John Nash, central figure in the feature film "A Beautiful Mind", was born in 1928 to parents of no particular note and displayed a fascination with numbers of an intensity that has always eluded me. After being graduated from Carnegie Tech he was accepted at Princeton, a hotbed of math inquiry at the time, and completed his doctoral dissertation on game theory at the age of twenty one. It was really a breakthrough study -- the Nash Equilibrium -- but its importance wasn't recognized at the time.
Nash accepted a position at MIT in Cambridge, Massachusetts, but quickly suffered what was then called a nervous breakdown and is technically known as paranoid schizophrenia. It's a disabling and extremely painful disease of the brain. There were no antipsychotic drugs available at the time. His behavior became bizarre. He began receiving messages from outer space and having auditory hallucinations in which voices talked about him and criticized him. He was hospitalized at McLean Hospital, a facility for the wealthy and socially prominent where he was treated by psychoanalysts. Psychoanalysis assumes that symptoms are the result of earlier childhood experiences and that getting rid of the symptoms -- the hallucinations and the bizarre behavior -- was just sweeping the REAL problem under the rug. Psychoanalysis may have worked with Sigmund Freud's Viennese patients in 1900 but that was an entirely different cultural milieu.
With the help of friends, he was released and returned to Princeton and a job involving little responsibility but he brought his symptoms with him. His wife, Alicia, divorced him and kept custody of their son, which didn't seem to bother Nash much. Considerably later in life, when Nash appears to have recovered, they were remarried for good. Meantime there was the problem of what to do with a man who believed that he was the Pope and was still receiving interplanetary messages. Since their nest egg was depleted by now, the country club facility at McLean was no longer available. The answer had to be hospitalization at Trenton State, a notorious hell hole then (in the 1950s) and now. He was subjected to insulin therapy, which leaves you comatose for a while and was said to lead to improvement. The film claims that insulin injections were the results of a theory involving the effects of glucose on the brain, but I think they got it backwards, and that a serendipitous injection of insulin on a schizophrenic appeared to improve the symptoms, and the theory was developed later in an attempt to explain the results. In any case it's no longer used.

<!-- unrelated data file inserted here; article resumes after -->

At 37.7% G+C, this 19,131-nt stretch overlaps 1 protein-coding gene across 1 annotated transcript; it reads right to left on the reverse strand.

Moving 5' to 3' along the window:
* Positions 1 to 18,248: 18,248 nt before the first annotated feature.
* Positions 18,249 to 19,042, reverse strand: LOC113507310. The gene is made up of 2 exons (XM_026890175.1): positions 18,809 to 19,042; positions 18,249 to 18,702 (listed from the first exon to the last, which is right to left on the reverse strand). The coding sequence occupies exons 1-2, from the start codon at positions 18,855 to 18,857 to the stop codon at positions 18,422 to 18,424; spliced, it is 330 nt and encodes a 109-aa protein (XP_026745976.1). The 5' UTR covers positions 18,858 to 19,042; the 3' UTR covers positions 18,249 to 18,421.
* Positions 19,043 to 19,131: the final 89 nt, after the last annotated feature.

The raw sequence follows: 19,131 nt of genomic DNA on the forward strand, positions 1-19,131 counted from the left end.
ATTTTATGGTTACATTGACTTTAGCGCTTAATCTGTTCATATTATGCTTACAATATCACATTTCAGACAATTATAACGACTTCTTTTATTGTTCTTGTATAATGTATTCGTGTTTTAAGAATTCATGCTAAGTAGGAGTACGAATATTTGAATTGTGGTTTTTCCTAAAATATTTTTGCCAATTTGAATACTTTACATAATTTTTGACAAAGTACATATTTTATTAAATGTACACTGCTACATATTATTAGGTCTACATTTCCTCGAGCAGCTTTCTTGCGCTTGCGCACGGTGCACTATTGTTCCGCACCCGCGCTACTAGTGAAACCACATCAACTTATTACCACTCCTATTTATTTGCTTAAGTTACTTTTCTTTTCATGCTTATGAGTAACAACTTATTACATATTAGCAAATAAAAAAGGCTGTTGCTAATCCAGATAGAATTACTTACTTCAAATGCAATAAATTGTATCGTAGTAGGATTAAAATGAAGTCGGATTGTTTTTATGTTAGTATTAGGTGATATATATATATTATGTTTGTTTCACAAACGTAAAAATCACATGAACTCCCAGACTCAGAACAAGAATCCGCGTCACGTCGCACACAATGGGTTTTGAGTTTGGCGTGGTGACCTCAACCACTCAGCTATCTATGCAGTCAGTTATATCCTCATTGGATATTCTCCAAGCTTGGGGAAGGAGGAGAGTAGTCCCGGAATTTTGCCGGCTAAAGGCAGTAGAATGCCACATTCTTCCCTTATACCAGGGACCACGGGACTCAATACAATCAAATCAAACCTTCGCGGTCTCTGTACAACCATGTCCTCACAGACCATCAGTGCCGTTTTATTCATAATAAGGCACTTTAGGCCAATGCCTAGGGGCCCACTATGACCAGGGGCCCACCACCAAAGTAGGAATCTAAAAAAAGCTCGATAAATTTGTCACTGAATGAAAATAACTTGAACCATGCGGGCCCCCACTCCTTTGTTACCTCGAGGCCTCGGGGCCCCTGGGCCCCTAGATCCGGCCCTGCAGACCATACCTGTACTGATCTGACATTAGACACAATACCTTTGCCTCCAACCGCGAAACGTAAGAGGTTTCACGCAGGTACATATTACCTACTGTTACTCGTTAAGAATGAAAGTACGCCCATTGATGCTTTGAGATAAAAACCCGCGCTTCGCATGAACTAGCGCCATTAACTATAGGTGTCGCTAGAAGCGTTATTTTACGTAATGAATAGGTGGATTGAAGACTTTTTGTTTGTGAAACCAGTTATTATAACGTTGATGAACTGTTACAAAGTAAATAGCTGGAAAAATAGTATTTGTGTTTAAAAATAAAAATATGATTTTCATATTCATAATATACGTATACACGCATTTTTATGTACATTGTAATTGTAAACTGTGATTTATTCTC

He was finally released and taken in by Alicia in Princeton. She'd been a physics major at the university but now had a low-level job at a laboratory in order to maintain some sort of cash flow. vegetating for a while and then slowly remitting with no further treatment. By this time he was much over thirty, the age at which mathematicians and physicists tend to burn out. But, to Nash's good fortune, his dissertation on game theory had been discovered as not merely airy but as having serious practical applications in economics and politics. A course in game theory, based on the Nash Equilibrium, is now taught by Robert Schiller at Yale. The course is available free on YouTube. I'd always been curious about game theory because, after all, who can disregard the appeal of words like "minimax" and "maximin"? It took roughly one hour to convince me that my lack of mathematical talent had not deserted me.
Nash's early work had turned out to be monumentally important and he was widely considered deserving of the Nobel Prize in math. Of course the Prize would be given for the Nash Equilibrium which had appeared many years ago but that's not uncommon. Einstein got it for work he'd done in 1905. Stockholm had always worried that if they invited Nash to the very formal ceremony, he would do something crazy, but in view of his spontaneous improvement he was finally designated a co-recipient of the Nobel Prize. He behaved very decorously and looked suitably professorial in his tuxedo. He lived in Princeton with his wife and their son and died a few years ago. His son is schizophrenic too. The disease has a high genetic loading but there must be some sort of environmental trigger too because it's not uncommon for one identical twin to "get it" and the other not.
I've read elsewhere that Nash could be, and was, a lot more nasty than the Nash shown in the film -- anti-Semitic and so on. But, that aside, this is pretty well done, a mixture of interviews, still photos, and newsreel footage, salubriously blended together. A nice job overall.
0 of 0 people found this review helpful.
Was this review helpful to you?
| Report this